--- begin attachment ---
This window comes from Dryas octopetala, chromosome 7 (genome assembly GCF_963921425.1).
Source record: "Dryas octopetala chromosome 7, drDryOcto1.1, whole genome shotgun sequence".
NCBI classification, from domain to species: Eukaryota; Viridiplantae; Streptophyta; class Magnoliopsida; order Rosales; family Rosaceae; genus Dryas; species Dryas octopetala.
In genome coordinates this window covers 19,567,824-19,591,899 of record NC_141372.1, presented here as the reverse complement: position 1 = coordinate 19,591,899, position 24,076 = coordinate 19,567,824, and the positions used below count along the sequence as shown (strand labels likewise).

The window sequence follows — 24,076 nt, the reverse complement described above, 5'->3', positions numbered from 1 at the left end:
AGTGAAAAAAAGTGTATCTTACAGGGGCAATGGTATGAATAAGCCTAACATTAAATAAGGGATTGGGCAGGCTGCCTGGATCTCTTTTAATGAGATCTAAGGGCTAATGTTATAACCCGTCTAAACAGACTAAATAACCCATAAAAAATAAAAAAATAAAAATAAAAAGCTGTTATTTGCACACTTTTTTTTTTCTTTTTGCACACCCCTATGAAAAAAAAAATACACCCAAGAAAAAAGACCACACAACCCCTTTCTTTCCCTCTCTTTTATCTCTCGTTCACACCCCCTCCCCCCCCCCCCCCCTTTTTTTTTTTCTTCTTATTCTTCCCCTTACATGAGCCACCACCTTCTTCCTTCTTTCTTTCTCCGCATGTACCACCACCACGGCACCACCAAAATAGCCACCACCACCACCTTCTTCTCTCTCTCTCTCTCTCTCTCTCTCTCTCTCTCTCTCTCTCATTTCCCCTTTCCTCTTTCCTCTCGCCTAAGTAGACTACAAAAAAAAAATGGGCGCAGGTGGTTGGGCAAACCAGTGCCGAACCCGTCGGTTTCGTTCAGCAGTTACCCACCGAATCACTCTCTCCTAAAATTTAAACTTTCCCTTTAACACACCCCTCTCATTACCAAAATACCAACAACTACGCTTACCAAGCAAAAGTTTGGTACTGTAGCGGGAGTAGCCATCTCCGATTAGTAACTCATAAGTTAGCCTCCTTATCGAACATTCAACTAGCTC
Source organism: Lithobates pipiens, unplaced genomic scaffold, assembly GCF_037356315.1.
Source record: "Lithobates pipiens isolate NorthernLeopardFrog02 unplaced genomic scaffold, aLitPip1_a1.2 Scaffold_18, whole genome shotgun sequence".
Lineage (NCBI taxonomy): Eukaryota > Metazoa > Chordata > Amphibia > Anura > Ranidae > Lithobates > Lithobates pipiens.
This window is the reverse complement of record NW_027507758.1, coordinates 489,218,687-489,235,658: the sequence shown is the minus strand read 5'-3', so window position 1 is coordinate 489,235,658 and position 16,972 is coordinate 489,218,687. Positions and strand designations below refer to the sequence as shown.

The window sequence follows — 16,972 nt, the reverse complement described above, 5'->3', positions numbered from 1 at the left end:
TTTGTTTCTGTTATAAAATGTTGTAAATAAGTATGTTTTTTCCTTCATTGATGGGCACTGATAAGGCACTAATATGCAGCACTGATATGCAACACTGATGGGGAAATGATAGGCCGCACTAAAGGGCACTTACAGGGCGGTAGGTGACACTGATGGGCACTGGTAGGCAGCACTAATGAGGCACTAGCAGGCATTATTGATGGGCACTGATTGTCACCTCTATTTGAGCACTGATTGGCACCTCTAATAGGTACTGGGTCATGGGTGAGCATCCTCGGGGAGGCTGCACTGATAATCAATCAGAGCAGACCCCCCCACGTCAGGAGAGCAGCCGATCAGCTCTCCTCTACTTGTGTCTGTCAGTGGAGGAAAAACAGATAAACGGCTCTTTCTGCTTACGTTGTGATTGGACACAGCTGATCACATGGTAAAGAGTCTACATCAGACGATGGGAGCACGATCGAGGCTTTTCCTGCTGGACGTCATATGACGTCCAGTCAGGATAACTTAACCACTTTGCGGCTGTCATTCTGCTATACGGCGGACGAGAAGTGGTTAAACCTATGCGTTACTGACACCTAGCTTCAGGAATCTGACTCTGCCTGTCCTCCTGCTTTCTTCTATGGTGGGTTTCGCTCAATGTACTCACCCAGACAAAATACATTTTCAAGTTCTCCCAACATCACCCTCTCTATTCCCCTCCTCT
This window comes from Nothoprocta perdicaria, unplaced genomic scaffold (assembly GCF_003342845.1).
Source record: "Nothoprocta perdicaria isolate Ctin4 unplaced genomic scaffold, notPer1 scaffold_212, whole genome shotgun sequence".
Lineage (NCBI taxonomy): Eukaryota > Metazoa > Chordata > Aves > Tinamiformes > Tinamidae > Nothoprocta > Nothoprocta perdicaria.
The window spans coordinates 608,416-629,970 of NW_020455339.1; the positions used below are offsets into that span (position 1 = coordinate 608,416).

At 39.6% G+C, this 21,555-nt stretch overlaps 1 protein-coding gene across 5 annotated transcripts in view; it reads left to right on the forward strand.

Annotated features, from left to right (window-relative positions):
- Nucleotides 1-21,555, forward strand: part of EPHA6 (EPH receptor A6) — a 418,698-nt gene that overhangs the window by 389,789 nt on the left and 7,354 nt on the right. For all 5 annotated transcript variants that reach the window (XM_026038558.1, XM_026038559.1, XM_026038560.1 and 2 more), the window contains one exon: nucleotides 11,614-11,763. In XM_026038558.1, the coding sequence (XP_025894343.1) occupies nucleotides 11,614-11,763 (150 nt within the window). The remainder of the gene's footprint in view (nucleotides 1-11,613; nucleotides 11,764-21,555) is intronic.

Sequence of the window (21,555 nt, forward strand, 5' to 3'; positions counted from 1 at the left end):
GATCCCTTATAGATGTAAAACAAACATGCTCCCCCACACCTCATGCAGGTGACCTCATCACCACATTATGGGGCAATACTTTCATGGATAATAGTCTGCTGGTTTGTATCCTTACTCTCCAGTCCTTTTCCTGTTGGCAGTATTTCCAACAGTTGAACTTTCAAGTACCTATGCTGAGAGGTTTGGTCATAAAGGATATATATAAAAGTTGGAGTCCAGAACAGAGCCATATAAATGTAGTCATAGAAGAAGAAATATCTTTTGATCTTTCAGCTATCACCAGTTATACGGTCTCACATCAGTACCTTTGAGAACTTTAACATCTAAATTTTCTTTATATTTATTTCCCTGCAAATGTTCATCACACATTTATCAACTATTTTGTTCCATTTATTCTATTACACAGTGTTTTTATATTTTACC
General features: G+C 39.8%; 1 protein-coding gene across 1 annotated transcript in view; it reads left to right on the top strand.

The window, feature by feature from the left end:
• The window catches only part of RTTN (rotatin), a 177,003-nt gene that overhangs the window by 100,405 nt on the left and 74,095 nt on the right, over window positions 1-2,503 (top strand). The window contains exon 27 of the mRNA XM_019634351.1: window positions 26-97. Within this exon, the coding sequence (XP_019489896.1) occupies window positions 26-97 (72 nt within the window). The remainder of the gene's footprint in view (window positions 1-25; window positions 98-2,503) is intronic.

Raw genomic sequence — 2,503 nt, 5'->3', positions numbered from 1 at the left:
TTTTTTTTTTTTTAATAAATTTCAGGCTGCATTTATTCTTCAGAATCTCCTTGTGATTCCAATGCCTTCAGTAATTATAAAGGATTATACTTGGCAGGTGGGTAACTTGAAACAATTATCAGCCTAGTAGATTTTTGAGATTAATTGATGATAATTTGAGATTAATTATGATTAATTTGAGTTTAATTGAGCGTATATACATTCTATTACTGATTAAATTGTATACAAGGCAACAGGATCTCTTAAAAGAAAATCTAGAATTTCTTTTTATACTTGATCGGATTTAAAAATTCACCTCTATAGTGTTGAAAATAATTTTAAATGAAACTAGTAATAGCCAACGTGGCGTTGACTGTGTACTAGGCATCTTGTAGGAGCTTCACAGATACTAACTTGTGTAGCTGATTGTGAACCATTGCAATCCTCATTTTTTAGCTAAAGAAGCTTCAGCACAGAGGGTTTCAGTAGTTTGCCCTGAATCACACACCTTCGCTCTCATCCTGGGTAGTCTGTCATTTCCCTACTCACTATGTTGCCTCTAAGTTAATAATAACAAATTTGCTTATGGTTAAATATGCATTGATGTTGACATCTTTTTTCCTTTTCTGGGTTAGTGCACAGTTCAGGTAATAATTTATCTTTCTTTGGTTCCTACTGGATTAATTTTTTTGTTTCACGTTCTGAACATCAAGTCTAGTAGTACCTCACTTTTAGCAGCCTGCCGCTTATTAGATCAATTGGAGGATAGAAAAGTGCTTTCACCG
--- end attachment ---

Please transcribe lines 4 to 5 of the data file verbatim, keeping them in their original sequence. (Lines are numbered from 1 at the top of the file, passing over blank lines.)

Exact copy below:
In genome coordinates this window covers 19,567,824-19,591,899 of record NC_141372.1, presented here as the reverse complement: position 1 = coordinate 19,591,899, position 24,076 = coordinate 19,567,824, and the positions used below count along the sequence as shown (strand labels likewise).

The window sequence follows — 24,076 nt, the reverse complement described above, 5'->3', positions numbered from 1 at the left end: